Stripping off in the fight against discrimination

Wednesday, 21 September 2011

If a group of women pose naked to "fight" ageism and sexism, how much does it achieve?

The problem with ageism on television is that it's also one of those issues that disproportionately affects women. Women who find themselves sidelined and taken off camera once they're a little more "mature". Women who are told they might want to try wearing more makeup to minimize their wrinkles, lose a few pounds and get a more "youthful" haircut.

At the same time, male presenters of advanced years continue to grace our screens, often accompanied by a much younger female presenter (see the pairing of Bruce Forsyth and Tess Daly on the BBC's Strictly Come Dancing for a start). Older men on television are "distinguished". Older women are "past it" and caricatured as hags.

The problem of women being sidelined as they reach middle age has, in the past few years, reached the stage where one television presenter, Miriam O'Reilly, has won an employment tribunal against the BBC on the grounds of ageism, and it has been reported that the BBC has settled out of court with 12 other women presenters.

In 2010 former newsreader Selina Scott spoke out in the press about the problem of sexism and ageism on television. This year, a group of presenters and actors are going one better in their quest to prove that middle-aged women have a place on screen.

In a magazine interview and photoshoot this week, Loose Women presenters Sherrie Hewson and Andrea McLean, along with actors Beverley Callard and Gillian Taylforth - who range in age from 41 to 61 - discuss ageism on television. In the feature for Best magazine's "body image issue", they talk about feeling passed over for roles because producers think they're too old and because few storylines are written about women their age.

"In TV, it's OK for men to be 50 or 60, but for women it's very difficult. Older actresses can feel put by the wayside," says Taylforth.

The best, however, is yet to come. In the photos accompanying the story, the four women are seen posing naked. Tastefully naked, I might add, covering up breasts and with strategically placed legs. The point, of course, is to show that while they may be middle-aged, they've still "got it". That producers may sneer at their wrinkles, but they're embracing the way they look because it's a natural part of getting older.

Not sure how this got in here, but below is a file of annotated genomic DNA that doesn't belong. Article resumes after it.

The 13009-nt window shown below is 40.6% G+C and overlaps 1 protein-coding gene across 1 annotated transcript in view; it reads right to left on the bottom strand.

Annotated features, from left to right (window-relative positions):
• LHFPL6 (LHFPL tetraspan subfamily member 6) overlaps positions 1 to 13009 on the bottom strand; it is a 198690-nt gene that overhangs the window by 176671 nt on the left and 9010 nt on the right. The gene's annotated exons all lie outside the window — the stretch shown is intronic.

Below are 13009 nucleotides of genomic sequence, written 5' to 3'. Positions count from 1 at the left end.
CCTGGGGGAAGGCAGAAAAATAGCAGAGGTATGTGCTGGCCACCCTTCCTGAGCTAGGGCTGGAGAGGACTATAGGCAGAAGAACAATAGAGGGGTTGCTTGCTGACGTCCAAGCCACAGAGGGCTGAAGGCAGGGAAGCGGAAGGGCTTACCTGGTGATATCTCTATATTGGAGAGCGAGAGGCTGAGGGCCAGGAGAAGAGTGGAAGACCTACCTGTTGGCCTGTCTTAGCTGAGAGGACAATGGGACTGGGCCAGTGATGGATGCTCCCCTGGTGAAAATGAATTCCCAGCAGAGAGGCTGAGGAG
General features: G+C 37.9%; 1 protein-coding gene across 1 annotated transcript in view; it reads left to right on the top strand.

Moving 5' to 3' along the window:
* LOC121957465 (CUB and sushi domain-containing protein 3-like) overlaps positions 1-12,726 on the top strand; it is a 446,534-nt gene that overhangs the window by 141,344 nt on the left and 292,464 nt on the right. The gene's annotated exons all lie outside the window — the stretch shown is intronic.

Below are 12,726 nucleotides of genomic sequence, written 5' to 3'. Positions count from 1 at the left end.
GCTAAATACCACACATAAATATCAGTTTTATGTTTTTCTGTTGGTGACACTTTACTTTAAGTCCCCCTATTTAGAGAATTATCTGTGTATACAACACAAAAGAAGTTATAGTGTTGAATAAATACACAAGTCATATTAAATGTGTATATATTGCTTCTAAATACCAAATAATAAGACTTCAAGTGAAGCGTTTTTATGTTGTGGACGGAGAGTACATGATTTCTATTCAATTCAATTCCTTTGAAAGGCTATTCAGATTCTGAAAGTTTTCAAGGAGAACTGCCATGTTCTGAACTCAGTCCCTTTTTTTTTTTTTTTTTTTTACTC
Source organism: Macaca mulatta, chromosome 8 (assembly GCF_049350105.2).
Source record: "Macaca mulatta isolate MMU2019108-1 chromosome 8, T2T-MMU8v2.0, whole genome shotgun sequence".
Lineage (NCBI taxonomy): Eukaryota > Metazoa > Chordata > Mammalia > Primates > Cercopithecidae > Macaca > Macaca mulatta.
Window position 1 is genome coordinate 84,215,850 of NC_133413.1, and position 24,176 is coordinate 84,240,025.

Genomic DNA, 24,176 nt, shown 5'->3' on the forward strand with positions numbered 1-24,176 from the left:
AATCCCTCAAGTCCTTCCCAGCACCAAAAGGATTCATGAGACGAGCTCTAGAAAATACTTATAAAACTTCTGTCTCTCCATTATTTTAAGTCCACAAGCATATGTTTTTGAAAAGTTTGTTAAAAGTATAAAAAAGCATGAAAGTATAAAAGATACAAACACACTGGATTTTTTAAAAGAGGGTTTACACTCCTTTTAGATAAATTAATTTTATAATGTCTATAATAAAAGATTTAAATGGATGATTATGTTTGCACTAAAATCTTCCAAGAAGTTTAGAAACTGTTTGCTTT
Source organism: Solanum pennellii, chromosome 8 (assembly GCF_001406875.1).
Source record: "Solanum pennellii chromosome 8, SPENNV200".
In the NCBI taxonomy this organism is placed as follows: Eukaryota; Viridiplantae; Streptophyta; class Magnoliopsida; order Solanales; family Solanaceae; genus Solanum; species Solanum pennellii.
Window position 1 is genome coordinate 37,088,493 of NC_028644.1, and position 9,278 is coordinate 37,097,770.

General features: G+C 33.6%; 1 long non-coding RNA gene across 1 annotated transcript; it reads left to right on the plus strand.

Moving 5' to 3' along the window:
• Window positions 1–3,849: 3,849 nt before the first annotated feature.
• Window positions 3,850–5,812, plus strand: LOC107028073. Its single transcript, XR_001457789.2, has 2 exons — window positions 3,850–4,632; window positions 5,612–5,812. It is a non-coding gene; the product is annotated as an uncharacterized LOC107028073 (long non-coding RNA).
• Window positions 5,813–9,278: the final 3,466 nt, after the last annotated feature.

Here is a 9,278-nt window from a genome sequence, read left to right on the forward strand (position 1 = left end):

There's just one thing. Isn't it telling that you'd never expect to see a group of male actors and presenters "stripping off" in a bid to prove they're still worthy of airtime? Can you imagine George Alagiah or Terry Wogan getting naked, revealing what clothes size they take and the secrets of their exercise regimes (as the four women do) while discussing ageism on television? You can't, because it would be ridiculous.

It's only ever women who end up having to do the whole "Look! I've still got it!" routine for the media. Men never have to go through the whole charade - why would they? Women having to prove themselves shouldn't be our reaction to the problem of discrimination. It should be seen as part of the problem.

It's pretty sad, to be honest, that the first thing that comes to find when the media wants to focus on a major issue of sexism and ageism involves targets of said sexism and ageism stripping off to "prove" themselves worthy contenders in the "fight" against such discrimination. It's similar to when the newspapers profile groups of businesswomen and insist on "sexy" photoshoots, or when they run features on sportswomen and show them in lad's mag-inspired poses, talking about their love lives (of course!).

On one hand they're trailblazers and role models, on the other it's still part of their job to be hot when required, lest they run the risk of becoming one of those women in the public eye who's derided for having a "mannish" haircut or wearing unflattering jackets.

I do think there's a lot to be said for attempting to promote satisfaction and body confidence among women of all ages and so I can see why Best chose to run the feature. It's good that it's getting more coverage outside the usual news stories of women in television suing their employers. Plenty of people are probably going to see it as a light-hearted bit of fun - so Calendar Girls!

But what I'd really like to see is the problem tackled in a more imaginative and truly positive way. There's so much work to be done and I wonder how much of an impact women "stripping off" can have outside of providing tabloid fodder and further ingraining the difference between the way men and women in television are expected to look and act.

Let's not fight ageism and sexism with more sexism, albeit sexism that's wrapped up in a chummy, encouraging, Gok Wan-esque package.

 This post originally appeared on BitchBuzz. "Home made Botox" photo via Emanuela Franchini's Flickr.

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